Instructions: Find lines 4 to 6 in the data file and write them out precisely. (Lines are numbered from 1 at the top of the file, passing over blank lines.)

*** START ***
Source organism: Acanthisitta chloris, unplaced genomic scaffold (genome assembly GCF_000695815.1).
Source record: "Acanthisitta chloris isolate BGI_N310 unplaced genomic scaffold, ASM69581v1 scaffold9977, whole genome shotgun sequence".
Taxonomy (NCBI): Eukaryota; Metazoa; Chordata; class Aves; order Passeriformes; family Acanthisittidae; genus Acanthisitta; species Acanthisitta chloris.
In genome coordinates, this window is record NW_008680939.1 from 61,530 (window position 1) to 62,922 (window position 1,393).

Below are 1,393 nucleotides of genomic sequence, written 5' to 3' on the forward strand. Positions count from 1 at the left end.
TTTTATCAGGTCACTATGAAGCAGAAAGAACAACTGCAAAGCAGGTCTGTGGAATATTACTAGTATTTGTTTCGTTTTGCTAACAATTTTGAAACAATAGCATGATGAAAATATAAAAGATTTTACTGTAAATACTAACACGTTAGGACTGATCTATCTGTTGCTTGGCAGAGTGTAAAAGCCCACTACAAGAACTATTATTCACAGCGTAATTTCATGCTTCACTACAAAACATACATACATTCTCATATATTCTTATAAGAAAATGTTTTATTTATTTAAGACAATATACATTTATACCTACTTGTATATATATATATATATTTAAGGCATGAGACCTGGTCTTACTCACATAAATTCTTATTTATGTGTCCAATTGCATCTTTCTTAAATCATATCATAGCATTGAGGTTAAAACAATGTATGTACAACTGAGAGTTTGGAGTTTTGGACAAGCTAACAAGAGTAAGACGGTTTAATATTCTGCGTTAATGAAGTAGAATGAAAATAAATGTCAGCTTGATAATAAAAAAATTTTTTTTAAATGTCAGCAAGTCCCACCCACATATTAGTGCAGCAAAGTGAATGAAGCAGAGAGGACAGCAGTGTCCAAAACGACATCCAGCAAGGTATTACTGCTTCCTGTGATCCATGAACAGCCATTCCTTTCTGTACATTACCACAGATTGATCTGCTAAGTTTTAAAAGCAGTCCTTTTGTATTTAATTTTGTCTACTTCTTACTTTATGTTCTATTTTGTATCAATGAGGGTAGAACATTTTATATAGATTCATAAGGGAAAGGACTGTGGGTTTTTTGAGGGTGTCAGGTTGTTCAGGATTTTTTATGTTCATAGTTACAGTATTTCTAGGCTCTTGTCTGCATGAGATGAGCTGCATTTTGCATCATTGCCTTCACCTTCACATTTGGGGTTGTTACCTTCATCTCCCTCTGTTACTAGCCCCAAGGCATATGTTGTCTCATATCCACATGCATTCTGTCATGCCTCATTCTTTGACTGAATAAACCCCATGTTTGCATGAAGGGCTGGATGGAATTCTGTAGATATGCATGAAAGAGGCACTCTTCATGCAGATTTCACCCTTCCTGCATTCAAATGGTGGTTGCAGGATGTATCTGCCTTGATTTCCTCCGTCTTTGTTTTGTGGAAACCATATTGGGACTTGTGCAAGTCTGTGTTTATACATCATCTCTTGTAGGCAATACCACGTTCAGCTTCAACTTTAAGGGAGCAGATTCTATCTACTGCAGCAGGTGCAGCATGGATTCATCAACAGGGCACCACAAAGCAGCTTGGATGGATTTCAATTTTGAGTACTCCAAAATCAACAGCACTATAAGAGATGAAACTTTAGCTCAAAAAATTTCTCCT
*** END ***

In genome coordinates, this window is record NW_008680939.1 from 61,530 (window position 1) to 62,922 (window position 1,393).

Below are 1,393 nucleotides of genomic sequence, written 5' to 3' on the forward strand. Positions count from 1 at the left end.
TTTTATCAGGTCACTATGAAGCAGAAAGAACAACTGCAAAGCAGGTCTGTGGAATATTACTAGTATTTGTTTCGTTTTGCTAACAATTTTGAAACAATAGCATGATGAAAATATAAAAGATTTTACTGTAAATACTAACACGTTAGGACTGATCTATCTGTTGCTTGGCAGAGTGTAAAAGCCCACTACAAGAACTATTATTCACAGCGTAATTTCATGCTTCACTACAAAACATACATACATTCTCATATATTCTTATAAGAAAATGTTTTATTTATTTAAGACAATATACATTTATACCTACTTGTATATATATATATATATTTAAGGCATGAGACCTGGTCTTACTCACATAAATTCTTATTTATGTGTCCAATTGCATCTTTCTTAAATCATATCATAGCATTGAGGTTAAAACAATGTATGTACAACTGAGAGTTTGGAGTTTTGGACAAGCTAACAAGAGTAAGACGGTTTAATATTCTGCGTTAATGAAGTAGAATGAAAATAAATGTCAGCTTGATAATAAAAAAATTTTTTTTAAATGTCAGCAAGTCCCACCCACATATTAGTGCAGCAAAGTGAATGAAGCAGAGAGGACAGCAGTGTCCAAAACGACATCCAGCAAGGTATTACTGCTTCCTGTGATCCATGAACAGCCATTCCTTTCTGTACATTACCACAGATTGATCTGCTAAGTTTTAAAAGCAGTCCTTTTGTATTTAATTTTGTCTACTTCTTACTTTATGTTCTATTTTGTATCAATGAGGGTAGAACATTTTATATAGATTCATAAGGGAAAGGACTGTGGGTTTTTTGAGGGTGTCAGGTTGTTCAGGATTTTTTATGTTCATAGTTACAGTATTTCTAGGCTCTTGTCTGCATGAGATGAGCTGCATTTTGCATCATTGCCTTCACCTTCACATTTGGGGTTGTTACCTTCATCTCCCTCTGTTACTAGCCCCAAGGCATATGTTGTCTCATATCCACATGCATTCTGTCATGCCTCATTCTTTGACTGAATAAACCCCATGTTTGCATGAAGGGCTGGATGGAATTCTGTAGATATGCATGAAAGAGGCACTCTTCATGCAGATTTCACCCTTCCTGCATTCAAATGGTGGTTGCAGGATGTATCTGCCTTGATTTCCTCCGTCTTTGTTTTGTGGAAACCATATTGGGACTTGTGCAAGTCTGTGTTTATACATCATCTCTTGTAGGCAATACCACGTTCAGCTTCAACTTTAAGGGAGCAGATTCTATCTACTGCAGCAGGTGCAGCATGGATTCATCAACAGGGCACCACAAAGCAGCTTGGATGGATTTCAATTTTGAGTACTCCAAAATCAACAGCACTATAAGAGATGAAACTTTAGCTCAAAAAATTTCTCCT